The roads heading west from Mwanza to Geita and Biharamulo, then branching northward to Bukoba or westward to the Rwanda border, are generally in poor condition, as are the buses that traverse them. For travellers who are using public transport, and who simply want to get between Mwanza and Bukoba as efficiently as possible, a far better option than bussing it would be to use the overnight ferry service that runs between the two ports four times weekly. You would need to use these roads, however, should you be planning on crossing overland into Rwanda, or on travelling by road to one of the mainland ports from which you can reach Rubondo Island National Park. Overlanders driving between Tanzania and Rwanda or Uganda will also use these roads.
The most significant towns along the road running west from Mwanza are Geita and Biharamulo. Buses do run directly between Mwanza and Biharamulo, a 300km journey that entails a full day on the road, and it would certainly be possible to cover this stretch in a day in a private vehicle. There is, however, much to be said for breaking the journey into 125km and 175km stretches by staying over in Geita. If you’re heading on to Rubondo, the best options are either to fly there from Geita or else to bus on from Geita to Muganza, as covered in greater detail under the section on Rubondo Island National Park on page xxx. Details of travelling between Biharamulo and Bukoba or the Rwanda border are included below. An alternative to bussing along the southern lakeshore would be to catch a ferry from Mwanza to Maisome Island or Nyamirembe, and proceeding overland from there. In mid-2008, however, this service was not operating, check with the port in Mwanza for updates.
The booming town of Geita, which lies about 120km west of Mwanza, has emerged as the lynchpin of Tanzania’s recently revitalised gold mining industry. Tanzania was a minor gold producer in the colonial era, but production ground to a halt in the post-colonial era, to be resuscitated in the 1990s following the discovery of several new seams in Lake Victoria region. In the late 1990s, Tanzania attracted an international gold rush with few modern peers. Exports rocketed from less than US$10 million in 1998 to more than US$100 million in 2001, and the country is now ranked as the continent’s third-largest gold producer after the established giants South Africa and Ghana.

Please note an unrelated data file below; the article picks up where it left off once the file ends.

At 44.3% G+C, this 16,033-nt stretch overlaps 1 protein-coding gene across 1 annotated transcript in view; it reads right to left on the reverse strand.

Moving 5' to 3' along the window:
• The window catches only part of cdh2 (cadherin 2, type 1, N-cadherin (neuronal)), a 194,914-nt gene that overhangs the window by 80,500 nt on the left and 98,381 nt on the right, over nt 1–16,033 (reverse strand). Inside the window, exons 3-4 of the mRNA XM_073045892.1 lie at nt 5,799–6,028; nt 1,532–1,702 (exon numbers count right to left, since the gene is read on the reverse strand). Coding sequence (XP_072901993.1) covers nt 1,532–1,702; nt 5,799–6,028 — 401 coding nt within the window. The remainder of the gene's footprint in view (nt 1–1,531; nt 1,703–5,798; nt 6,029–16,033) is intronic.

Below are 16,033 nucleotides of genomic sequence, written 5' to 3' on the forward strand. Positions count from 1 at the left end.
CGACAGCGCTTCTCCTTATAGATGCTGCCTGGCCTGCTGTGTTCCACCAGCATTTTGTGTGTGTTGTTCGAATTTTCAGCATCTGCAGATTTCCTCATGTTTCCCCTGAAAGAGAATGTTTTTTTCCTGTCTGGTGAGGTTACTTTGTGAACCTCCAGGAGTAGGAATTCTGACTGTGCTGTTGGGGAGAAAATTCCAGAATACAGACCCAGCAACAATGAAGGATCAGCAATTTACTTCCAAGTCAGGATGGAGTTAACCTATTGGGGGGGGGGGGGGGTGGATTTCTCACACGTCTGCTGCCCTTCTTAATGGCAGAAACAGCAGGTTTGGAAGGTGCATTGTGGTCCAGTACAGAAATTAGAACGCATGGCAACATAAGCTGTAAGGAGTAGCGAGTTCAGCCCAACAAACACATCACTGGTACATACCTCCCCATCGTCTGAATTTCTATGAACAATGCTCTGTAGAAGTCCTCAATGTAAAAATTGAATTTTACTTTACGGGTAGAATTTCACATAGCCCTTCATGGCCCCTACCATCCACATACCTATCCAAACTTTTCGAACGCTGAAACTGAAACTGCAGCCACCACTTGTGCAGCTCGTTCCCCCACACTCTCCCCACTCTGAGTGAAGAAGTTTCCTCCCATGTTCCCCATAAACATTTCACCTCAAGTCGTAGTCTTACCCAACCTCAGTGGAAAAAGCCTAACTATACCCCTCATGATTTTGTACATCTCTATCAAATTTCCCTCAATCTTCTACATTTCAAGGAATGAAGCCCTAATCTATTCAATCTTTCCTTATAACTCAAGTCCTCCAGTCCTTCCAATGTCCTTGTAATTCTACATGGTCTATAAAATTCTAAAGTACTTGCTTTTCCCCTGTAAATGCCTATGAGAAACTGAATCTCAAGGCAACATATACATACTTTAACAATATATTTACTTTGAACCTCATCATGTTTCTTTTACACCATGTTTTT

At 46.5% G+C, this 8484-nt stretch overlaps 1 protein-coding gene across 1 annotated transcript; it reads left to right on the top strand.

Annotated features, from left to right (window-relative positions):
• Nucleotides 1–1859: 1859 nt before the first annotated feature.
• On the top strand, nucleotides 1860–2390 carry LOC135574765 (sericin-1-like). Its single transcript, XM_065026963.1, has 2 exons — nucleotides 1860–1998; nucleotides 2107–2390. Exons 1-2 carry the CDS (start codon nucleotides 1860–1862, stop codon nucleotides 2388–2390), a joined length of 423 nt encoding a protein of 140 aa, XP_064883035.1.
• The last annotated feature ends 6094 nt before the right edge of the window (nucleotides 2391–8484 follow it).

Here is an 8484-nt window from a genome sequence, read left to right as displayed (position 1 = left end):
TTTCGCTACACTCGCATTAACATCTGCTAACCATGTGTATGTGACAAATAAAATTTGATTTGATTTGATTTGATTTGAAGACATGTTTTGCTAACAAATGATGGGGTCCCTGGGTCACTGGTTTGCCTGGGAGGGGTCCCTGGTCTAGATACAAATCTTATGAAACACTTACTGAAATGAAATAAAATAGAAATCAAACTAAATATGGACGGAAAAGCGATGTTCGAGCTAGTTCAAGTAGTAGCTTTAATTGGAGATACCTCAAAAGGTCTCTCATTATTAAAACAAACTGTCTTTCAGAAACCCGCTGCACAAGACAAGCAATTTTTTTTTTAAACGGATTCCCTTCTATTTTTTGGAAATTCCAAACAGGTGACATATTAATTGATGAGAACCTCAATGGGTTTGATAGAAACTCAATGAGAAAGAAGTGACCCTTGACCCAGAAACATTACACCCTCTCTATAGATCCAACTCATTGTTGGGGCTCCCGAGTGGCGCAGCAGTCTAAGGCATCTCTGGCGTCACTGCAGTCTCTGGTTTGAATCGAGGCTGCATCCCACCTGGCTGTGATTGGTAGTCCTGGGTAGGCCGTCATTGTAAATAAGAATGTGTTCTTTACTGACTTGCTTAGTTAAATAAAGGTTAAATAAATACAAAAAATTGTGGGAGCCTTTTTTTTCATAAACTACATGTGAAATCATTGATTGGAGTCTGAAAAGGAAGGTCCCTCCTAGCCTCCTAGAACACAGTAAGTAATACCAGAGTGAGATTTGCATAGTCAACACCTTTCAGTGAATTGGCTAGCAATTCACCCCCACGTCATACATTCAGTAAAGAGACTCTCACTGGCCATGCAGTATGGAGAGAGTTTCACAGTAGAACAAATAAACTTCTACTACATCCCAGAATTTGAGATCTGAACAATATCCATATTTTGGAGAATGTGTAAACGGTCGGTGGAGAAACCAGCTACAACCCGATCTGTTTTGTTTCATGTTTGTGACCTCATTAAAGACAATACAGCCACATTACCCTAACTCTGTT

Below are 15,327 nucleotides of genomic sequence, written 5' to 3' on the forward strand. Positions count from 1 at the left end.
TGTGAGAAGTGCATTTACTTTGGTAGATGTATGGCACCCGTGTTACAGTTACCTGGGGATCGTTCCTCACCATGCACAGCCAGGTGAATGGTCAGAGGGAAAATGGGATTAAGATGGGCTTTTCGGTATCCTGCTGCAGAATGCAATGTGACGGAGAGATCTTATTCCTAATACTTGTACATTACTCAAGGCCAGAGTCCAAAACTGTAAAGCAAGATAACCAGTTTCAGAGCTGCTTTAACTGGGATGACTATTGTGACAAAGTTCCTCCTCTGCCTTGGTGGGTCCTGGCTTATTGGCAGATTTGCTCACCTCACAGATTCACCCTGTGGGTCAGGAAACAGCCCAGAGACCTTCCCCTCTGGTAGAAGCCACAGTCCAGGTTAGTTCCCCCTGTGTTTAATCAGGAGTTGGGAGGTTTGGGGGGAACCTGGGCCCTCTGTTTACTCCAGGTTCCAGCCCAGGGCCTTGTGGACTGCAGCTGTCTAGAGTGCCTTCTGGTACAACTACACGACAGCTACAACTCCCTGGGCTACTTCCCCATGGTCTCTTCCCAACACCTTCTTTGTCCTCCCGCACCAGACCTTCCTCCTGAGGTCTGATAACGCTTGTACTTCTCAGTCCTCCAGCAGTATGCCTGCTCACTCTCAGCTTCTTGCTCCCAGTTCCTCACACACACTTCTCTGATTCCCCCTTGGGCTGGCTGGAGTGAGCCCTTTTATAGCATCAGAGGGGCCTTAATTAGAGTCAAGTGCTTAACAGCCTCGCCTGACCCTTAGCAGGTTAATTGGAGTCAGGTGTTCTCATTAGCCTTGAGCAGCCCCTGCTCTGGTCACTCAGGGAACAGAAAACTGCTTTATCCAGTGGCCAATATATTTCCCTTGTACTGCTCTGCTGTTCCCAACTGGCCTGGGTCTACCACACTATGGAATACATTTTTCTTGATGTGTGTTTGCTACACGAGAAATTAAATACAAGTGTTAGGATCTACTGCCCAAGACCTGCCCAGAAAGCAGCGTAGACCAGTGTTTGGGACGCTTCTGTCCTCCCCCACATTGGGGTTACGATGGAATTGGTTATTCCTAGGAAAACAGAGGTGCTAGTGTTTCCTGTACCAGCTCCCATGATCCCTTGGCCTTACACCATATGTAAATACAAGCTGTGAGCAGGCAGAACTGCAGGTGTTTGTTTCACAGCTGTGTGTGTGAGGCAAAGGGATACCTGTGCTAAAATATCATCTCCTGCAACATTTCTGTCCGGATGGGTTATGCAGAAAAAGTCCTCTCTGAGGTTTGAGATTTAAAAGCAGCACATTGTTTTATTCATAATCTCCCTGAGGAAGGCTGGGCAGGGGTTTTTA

Jointly owned by Ghana’s Ashanti Goldfields and the South African AngloGold Company, the Geita Gold Mine cost US$165 million to construct, and it is reputedly the second largest on the continent outside of South Africa. It was formally opened in August 2000 by President Mkapa, and during the first 18 months of activity, more than 150,000 ounces of gold were extracted. The mine’s reserves are estimated to stand at around 15 million ounces, which at present rates of production should keep it ticking along nicely going for at least another decade. The town of Geita, meanwhile, has grown from being a rather insignificant settlement to probably the twelfth most populous in the country, with a population approaching 150,000 today.
Geita Gold Mine has attracted its far share of controversy during its short existence. Even before the mine was operational, several respected conservation bodies expressed concerns about the potential consequences of toxic sodium cyanide used in the gold extraction process leaking into the Nyamalembo River, which flows through Geita into nearby Lake Victoria. Tundu Lissu, of the US based World Resource Institute described the project as “a disaster in the making”, going on to say that “should any of this cyanide find its way into the lake, then Tanzania will not suffer alone but so will her neighbours and millions of other people”.